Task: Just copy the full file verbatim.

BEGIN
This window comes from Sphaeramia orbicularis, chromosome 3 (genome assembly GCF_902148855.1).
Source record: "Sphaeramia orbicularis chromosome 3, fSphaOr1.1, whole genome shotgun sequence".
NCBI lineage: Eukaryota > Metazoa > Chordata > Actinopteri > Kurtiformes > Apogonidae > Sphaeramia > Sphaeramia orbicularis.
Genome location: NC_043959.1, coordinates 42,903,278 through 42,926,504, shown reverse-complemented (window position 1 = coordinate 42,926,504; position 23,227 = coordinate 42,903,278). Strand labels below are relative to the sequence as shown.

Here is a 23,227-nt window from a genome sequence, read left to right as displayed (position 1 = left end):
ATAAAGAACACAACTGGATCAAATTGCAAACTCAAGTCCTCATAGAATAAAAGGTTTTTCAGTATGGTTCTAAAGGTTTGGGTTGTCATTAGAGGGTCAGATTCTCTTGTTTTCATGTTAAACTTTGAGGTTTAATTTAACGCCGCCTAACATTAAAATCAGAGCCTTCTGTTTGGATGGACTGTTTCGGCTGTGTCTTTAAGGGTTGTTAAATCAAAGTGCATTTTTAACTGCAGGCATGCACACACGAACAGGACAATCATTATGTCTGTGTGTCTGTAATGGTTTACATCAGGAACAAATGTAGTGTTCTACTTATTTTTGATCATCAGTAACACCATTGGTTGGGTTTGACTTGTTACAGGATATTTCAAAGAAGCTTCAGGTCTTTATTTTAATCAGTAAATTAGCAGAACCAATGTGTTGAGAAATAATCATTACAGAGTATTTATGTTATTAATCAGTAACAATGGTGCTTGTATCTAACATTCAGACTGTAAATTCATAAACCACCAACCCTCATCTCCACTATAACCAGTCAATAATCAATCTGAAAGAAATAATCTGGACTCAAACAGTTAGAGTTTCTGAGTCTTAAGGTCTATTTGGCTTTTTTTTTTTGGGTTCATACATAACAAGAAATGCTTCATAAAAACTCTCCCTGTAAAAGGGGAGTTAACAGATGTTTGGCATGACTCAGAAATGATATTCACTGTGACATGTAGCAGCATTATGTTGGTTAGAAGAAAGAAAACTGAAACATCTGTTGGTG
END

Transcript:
This window comes from Sphaeramia orbicularis, chromosome 3 (genome assembly GCF_902148855.1).
Source record: "Sphaeramia orbicularis chromosome 3, fSphaOr1.1, whole genome shotgun sequence".
NCBI lineage: Eukaryota > Metazoa > Chordata > Actinopteri > Kurtiformes > Apogonidae > Sphaeramia > Sphaeramia orbicularis.
Genome location: NC_043959.1, coordinates 42,903,278 through 42,926,504, shown reverse-complemented (window position 1 = coordinate 42,926,504; position 23,227 = coordinate 42,903,278). Strand labels below are relative to the sequence as shown.

Here is a 23,227-nt window from a genome sequence, read left to right as displayed (position 1 = left end):
ATAAAGAACACAACTGGATCAAATTGCAAACTCAAGTCCTCATAGAATAAAAGGTTTTTCAGTATGGTTCTAAAGGTTTGGGTTGTCATTAGAGGGTCAGATTCTCTTGTTTTCATGTTAAACTTTGAGGTTTAATTTAACGCCGCCTAACATTAAAATCAGAGCCTTCTGTTTGGATGGACTGTTTCGGCTGTGTCTTTAAGGGTTGTTAAATCAAAGTGCATTTTTAACTGCAGGCATGCACACACGAACAGGACAATCATTATGTCTGTGTGTCTGTAATGGTTTACATCAGGAACAAATGTAGTGTTCTACTTATTTTTGATCATCAGTAACACCATTGGTTGGGTTTGACTTGTTACAGGATATTTCAAAGAAGCTTCAGGTCTTTATTTTAATCAGTAAATTAGCAGAACCAATGTGTTGAGAAATAATCATTACAGAGTATTTATGTTATTAATCAGTAACAATGGTGCTTGTATCTAACATTCAGACTGTAAATTCATAAACCACCAACCCTCATCTCCACTATAACCAGTCAATAATCAATCTGAAAGAAATAATCTGGACTCAAACAGTTAGAGTTTCTGAGTCTTAAGGTCTATTTGGCTTTTTTTTTTTGGGTTCATACATAACAAGAAATGCTTCATAAAAACTCTCCCTGTAAAAGGGGAGTTAACAGATGTTTGGCATGACTCAGAAATGATATTCACTGTGACATGTAGCAGCATTATGTTGGTTAGAAGAAAGAAAACTGAAACATCTGTTGGTG